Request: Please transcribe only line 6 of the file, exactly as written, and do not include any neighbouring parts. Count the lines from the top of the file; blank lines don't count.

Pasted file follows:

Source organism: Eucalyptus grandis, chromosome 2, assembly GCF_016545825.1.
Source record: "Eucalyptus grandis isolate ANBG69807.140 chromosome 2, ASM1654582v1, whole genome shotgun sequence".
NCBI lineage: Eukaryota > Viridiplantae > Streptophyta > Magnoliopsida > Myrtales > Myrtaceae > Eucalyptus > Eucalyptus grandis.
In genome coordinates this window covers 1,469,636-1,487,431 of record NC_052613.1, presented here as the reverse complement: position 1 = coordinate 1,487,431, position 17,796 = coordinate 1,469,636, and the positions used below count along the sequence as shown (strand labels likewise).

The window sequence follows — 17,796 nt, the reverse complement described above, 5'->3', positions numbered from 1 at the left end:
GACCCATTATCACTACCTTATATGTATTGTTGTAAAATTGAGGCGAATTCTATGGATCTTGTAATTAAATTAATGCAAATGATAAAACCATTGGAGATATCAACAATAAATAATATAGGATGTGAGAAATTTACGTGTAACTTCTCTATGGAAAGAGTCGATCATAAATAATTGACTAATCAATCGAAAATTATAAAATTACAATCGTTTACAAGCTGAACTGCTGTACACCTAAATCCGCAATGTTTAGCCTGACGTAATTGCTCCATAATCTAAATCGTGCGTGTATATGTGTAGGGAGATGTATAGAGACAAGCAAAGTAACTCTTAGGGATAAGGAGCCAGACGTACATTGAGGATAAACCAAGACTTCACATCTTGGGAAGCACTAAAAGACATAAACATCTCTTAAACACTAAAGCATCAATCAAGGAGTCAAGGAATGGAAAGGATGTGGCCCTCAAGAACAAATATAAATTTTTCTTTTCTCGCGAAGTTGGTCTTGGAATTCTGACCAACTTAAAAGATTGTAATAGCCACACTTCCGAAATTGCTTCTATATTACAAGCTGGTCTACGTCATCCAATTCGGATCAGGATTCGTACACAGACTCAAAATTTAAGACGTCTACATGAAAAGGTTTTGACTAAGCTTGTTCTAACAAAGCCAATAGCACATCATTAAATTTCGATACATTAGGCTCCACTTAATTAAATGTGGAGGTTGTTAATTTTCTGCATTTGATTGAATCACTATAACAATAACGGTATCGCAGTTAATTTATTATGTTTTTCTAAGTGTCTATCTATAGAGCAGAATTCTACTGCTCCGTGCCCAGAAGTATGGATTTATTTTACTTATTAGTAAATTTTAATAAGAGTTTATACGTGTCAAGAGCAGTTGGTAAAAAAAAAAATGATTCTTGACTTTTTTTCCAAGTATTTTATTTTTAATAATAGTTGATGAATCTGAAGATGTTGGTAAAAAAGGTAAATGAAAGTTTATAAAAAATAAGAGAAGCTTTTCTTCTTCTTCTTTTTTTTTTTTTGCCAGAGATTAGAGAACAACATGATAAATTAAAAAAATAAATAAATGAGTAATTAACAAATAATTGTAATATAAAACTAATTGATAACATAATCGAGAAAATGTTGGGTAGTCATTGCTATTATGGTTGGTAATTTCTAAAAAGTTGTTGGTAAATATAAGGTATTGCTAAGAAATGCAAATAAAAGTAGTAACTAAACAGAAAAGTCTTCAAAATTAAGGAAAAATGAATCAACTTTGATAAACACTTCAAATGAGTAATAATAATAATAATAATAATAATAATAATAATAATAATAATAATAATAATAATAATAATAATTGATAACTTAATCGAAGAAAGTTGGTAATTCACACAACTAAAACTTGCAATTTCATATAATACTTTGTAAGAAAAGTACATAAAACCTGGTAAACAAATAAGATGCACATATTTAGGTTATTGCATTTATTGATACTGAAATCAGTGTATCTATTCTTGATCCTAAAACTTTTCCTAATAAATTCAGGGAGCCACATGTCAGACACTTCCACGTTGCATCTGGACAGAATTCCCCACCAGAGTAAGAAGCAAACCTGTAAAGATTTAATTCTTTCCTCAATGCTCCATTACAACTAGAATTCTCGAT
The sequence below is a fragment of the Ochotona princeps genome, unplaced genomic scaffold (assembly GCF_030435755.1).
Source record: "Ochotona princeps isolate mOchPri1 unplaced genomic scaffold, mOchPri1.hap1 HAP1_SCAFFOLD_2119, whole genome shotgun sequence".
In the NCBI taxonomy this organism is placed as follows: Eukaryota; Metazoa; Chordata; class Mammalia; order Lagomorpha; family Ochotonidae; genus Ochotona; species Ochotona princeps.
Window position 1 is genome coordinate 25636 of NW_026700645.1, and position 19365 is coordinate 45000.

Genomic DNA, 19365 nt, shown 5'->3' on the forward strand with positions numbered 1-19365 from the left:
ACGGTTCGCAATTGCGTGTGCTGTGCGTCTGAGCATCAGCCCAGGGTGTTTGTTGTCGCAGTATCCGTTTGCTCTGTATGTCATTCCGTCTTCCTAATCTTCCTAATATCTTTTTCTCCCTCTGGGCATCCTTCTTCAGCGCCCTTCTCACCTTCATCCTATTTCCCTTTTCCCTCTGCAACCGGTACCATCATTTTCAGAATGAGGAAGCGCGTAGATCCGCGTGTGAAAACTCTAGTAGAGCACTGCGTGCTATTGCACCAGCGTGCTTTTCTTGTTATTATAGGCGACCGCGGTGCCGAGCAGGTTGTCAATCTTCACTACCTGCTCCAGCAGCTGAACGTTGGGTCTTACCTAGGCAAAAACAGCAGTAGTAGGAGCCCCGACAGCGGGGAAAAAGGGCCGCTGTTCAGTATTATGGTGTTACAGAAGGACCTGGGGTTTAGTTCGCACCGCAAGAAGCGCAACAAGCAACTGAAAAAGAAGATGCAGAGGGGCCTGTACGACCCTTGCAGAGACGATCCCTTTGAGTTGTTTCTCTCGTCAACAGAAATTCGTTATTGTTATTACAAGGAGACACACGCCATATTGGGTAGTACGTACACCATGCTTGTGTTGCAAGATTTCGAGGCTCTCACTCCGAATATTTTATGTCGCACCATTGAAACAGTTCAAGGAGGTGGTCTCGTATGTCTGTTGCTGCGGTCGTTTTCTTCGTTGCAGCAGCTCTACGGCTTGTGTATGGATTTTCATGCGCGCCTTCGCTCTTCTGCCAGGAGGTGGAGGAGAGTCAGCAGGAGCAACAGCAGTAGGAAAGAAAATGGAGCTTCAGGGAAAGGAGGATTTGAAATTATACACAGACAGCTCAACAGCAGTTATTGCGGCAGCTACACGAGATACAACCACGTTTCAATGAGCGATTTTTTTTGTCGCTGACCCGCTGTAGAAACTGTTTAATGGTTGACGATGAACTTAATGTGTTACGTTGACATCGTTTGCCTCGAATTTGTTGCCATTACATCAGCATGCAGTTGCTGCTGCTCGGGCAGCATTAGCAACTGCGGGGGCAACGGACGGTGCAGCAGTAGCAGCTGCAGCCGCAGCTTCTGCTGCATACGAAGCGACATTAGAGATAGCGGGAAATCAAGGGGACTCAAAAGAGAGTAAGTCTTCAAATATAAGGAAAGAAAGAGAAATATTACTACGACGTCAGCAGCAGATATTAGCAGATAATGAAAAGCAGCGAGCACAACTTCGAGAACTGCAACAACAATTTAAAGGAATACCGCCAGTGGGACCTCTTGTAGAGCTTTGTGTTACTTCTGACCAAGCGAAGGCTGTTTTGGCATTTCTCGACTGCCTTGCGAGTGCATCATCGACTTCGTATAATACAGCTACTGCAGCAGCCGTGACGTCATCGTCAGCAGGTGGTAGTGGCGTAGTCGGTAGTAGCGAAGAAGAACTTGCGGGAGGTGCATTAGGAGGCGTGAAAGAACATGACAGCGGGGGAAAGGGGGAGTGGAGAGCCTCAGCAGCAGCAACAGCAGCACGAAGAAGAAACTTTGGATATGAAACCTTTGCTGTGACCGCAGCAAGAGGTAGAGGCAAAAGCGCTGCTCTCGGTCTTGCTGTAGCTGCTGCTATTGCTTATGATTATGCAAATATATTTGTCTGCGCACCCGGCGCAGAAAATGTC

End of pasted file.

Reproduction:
GACCCATTATCACTACCTTATATGTATTGTTGTAAAATTGAGGCGAATTCTATGGATCTTGTAATTAAATTAATGCAAATGATAAAACCATTGGAGATATCAACAATAAATAATATAGGATGTGAGAAATTTACGTGTAACTTCTCTATGGAAAGAGTCGATCATAAATAATTGACTAATCAATCGAAAATTATAAAATTACAATCGTTTACAAGCTGAACTGCTGTACACCTAAATCCGCAATGTTTAGCCTGACGTAATTGCTCCATAATCTAAATCGTGCGTGTATATGTGTAGGGAGATGTATAGAGACAAGCAAAGTAACTCTTAGGGATAAGGAGCCAGACGTACATTGAGGATAAACCAAGACTTCACATCTTGGGAAGCACTAAAAGACATAAACATCTCTTAAACACTAAAGCATCAATCAAGGAGTCAAGGAATGGAAAGGATGTGGCCCTCAAGAACAAATATAAATTTTTCTTTTCTCGCGAAGTTGGTCTTGGAATTCTGACCAACTTAAAAGATTGTAATAGCCACACTTCCGAAATTGCTTCTATATTACAAGCTGGTCTACGTCATCCAATTCGGATCAGGATTCGTACACAGACTCAAAATTTAAGACGTCTACATGAAAAGGTTTTGACTAAGCTTGTTCTAACAAAGCCAATAGCACATCATTAAATTTCGATACATTAGGCTCCACTTAATTAAATGTGGAGGTTGTTAATTTTCTGCATTTGATTGAATCACTATAACAATAACGGTATCGCAGTTAATTTATTATGTTTTTCTAAGTGTCTATCTATAGAGCAGAATTCTACTGCTCCGTGCCCAGAAGTATGGATTTATTTTACTTATTAGTAAATTTTAATAAGAGTTTATACGTGTCAAGAGCAGTTGGTAAAAAAAAAAATGATTCTTGACTTTTTTTCCAAGTATTTTATTTTTAATAATAGTTGATGAATCTGAAGATGTTGGTAAAAAAGGTAAATGAAAGTTTATAAAAAATAAGAGAAGCTTTTCTTCTTCTTCTTTTTTTTTTTTTGCCAGAGATTAGAGAACAACATGATAAATTAAAAAAATAAATAAATGAGTAATTAACAAATAATTGTAATATAAAACTAATTGATAACATAATCGAGAAAATGTTGGGTAGTCATTGCTATTATGGTTGGTAATTTCTAAAAAGTTGTTGGTAAATATAAGGTATTGCTAAGAAATGCAAATAAAAGTAGTAACTAAACAGAAAAGTCTTCAAAATTAAGGAAAAATGAATCAACTTTGATAAACACTTCAAATGAGTAATAATAATAATAATAATAATAATAATAATAATAATAATAATAATAATAATAATAATAATAATTGATAACTTAATCGAAGAAAGTTGGTAATTCACACAACTAAAACTTGCAATTTCATATAATACTTTGTAAGAAAAGTACATAAAACCTGGTAAACAAATAAGATGCACATATTTAGGTTATTGCATTTATTGATACTGAAATCAGTGTATCTATTCTTGATCCTAAAACTTTTCCTAATAAATTCAGGGAGCCACATGTCAGACACTTCCACGTTGCATCTGGACAGAATTCCCCACCAGAGTAAGAAGCAAACCTGTAAAGATTTAATTCTTTCCTCAATGCTCCATTACAACTAGAATTCTCGAT